How to quickly take email screenshots in Pardot

This might seem like a total “duh” post, but I’m going to come out and say I had a major “duh” facepalm regarding email screenshots – so that means there are others like me!

I was frustrated by the inability to quickly take a screenshot from the email preview pop-up in Pardot. This seems like a major negative of the platform, considering most customers almost certainly need to provide full-length images for approval to their managers or teams.

I’d take a screenshot of half, or sometimes quarters (!), and paste them together in Photoshop to save as one full email to upload to my approvals platform. Then, if any changes are requested, the process had to be repeated. SO TIME CONSUMING.

Then it dawned on me that I could simply save the HTML in a code editor (such as Sublime or Brackets), open that file in my browser and use a full-page screenshot tool (like Fireshot or Full Page Screen Capture). Simple!

I am often hesitant to write about such simple things, but I have found when it comes to Pardot it’s really not simple to find information about how to do anything. Until recently, you’d think you’d found an answer, but once you clicked through from Google you’d be told to update your bookmarks and reference the Salesforce knowledge base. NO.

There are some solid blogs on how to accomplish more complex tasks with Pardot and manage full-scale marketing automation. Within the few years I have used Pardot, however, I have found it to be lacking in the most basic knowledge. It’s hard to get started and it’s hard to feel confident using it because I think you really need case studies vs definitions of the tools. I hope I can capture some of the basic questions I had in the past and explain them in a way that makes sense to new users, whether it’s setting up Engagement Programs, dealing with automation rules or taking simple email screenshots!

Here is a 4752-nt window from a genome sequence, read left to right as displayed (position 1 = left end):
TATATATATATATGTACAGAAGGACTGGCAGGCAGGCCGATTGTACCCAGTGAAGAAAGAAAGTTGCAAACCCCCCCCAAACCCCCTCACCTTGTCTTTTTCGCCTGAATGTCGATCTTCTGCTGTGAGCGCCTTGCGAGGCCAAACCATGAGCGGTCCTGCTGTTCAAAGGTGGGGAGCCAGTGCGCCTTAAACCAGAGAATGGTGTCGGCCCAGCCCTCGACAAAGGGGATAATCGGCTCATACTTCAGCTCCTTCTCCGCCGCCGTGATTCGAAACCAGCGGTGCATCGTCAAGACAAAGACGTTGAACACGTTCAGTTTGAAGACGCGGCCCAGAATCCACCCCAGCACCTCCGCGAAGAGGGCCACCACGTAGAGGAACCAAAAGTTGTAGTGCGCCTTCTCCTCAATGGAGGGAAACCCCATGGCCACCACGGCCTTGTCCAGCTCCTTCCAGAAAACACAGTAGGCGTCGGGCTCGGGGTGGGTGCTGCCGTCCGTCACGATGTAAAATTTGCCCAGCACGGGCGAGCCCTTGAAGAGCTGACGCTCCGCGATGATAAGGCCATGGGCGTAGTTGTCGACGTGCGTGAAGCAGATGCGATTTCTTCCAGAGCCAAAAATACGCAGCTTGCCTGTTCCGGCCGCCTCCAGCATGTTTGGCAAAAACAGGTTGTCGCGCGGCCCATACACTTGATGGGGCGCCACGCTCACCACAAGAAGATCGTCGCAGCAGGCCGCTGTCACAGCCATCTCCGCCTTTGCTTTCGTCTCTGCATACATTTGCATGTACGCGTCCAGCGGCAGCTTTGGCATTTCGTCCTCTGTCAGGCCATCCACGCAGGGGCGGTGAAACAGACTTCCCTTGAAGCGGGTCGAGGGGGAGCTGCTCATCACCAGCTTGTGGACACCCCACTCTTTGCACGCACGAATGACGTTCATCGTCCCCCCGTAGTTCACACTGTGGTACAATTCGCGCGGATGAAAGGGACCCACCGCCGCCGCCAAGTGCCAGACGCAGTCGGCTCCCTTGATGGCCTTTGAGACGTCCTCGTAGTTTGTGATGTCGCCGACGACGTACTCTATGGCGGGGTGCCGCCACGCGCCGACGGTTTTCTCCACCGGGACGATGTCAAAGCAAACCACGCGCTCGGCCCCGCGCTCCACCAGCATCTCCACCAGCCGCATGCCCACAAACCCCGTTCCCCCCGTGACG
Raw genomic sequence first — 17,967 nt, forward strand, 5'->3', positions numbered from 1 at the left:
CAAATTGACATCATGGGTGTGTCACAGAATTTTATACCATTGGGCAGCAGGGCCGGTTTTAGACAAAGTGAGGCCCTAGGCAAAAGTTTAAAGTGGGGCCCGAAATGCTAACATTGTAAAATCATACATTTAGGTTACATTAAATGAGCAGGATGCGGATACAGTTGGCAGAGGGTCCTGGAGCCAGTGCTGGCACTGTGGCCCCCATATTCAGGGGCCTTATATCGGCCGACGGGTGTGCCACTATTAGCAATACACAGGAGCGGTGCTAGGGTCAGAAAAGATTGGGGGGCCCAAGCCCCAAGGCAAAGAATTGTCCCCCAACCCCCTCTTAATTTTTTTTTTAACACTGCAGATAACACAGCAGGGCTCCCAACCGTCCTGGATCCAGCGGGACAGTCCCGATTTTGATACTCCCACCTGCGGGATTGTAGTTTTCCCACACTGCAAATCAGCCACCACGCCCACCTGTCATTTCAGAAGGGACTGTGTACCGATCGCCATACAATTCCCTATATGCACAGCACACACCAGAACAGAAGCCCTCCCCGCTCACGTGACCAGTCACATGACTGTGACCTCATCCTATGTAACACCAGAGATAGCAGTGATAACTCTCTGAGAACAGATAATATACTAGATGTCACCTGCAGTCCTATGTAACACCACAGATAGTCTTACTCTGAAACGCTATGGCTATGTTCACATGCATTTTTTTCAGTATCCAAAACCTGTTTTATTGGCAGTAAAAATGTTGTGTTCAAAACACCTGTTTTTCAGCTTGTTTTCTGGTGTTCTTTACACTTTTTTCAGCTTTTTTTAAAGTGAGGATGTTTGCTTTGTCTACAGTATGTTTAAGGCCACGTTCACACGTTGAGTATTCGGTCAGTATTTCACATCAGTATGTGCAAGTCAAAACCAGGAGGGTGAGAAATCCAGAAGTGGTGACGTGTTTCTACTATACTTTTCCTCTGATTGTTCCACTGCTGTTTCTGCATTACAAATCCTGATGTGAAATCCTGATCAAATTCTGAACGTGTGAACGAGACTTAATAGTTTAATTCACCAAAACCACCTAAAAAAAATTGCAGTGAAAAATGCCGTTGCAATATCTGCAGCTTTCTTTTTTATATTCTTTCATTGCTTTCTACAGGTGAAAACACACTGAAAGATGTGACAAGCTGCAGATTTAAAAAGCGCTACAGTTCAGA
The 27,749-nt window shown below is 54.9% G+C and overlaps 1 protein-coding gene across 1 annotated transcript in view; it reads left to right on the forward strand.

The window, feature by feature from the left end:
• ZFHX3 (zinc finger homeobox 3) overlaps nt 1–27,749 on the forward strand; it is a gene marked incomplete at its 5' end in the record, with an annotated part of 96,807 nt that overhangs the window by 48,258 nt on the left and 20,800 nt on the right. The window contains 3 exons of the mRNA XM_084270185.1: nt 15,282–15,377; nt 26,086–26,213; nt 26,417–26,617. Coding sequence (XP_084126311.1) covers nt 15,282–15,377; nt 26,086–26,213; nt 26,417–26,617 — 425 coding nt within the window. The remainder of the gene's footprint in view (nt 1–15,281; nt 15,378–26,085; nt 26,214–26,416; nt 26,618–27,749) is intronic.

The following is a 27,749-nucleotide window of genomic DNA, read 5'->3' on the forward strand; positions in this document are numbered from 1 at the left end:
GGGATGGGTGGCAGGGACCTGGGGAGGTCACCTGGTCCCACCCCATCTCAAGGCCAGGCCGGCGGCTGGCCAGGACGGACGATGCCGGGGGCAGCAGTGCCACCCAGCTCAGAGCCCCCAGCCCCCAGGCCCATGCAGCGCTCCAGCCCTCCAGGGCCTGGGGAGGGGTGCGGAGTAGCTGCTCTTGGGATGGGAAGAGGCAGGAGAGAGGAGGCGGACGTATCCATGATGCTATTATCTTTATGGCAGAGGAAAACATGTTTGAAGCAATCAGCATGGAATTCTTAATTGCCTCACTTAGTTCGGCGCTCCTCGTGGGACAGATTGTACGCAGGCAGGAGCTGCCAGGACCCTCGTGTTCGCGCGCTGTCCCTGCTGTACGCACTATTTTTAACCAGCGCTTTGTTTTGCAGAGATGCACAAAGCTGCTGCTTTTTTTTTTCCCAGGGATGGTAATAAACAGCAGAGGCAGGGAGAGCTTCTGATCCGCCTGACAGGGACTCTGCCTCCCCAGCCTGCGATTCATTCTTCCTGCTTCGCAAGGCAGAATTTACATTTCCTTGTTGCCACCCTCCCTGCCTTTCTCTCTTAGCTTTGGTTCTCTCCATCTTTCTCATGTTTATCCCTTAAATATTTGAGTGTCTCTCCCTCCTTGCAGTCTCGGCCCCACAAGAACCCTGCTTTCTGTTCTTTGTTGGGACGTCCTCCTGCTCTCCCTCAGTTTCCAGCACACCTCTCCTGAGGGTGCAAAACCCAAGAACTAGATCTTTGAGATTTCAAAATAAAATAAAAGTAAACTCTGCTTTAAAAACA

How to redesign a landing page: why you should initially say no

Ever tried to buy something on a website but it was so badly designed that you couldn’t figure out how to give them your money?

One of the most important lessons I’ve learned is that the average website is a pile of reactionary, incoherent content. A lot of content on sites was posted simply because there arose a need somewhere at some point to post an asset or alter a design, and it was done with no regard to the ecosystem it was entering.

Web designers and marketers should initially say no to design requests and first ask why.

There are probably 1.3 million articles on the web about how to redesign a landing page, so why am I writing this? I’ve found that a lot of design and marketing how-to articles are talking about some fantasy world where everything is perfect and everyone is super excited about following a process.

What about all the companies that have no process and live firmly in the Wild West of the web? And no, I’m not blaming or even criticizing these companies. Websites are a beast. A big, fat, hairy beast that is extremely hard to control once it’s gone rogue (which it does in a hurry).

The truth is, not every company can afford a fancy web agency full of bearded white guys sipping cold brew laced with activated charcoal. In a lot of regards, they don’t need to.

Hiring a strong digital designer adept at asking questions and crafting a coherent architecture on your site will go a long way.

As a digital designer, you should be asking questions like this at the start of any design request:

  • What is the #1 goal of this redesign? (you would be surprised how often this isn’t addressed)
  • What priority is this work?
  • When is the deadline?

From there, create an end-to-end journey map, starting with the routes your customers will take to arrive at the new page(s).

Reassess your flow chart and ask the following:

  • Where and how will customers enter this page or set of pages?
    • Email, direct mail, search? Explore all possibilities.
  • Will this page make complete sense to someone who enters laterally, say through organic search?
  • What contingencies and dependencies are there?

A flow chart/journey map will help you more easily identify even the smallest dependencies that could put your design on hold. Break the work into manageable chunks with their own deadlines.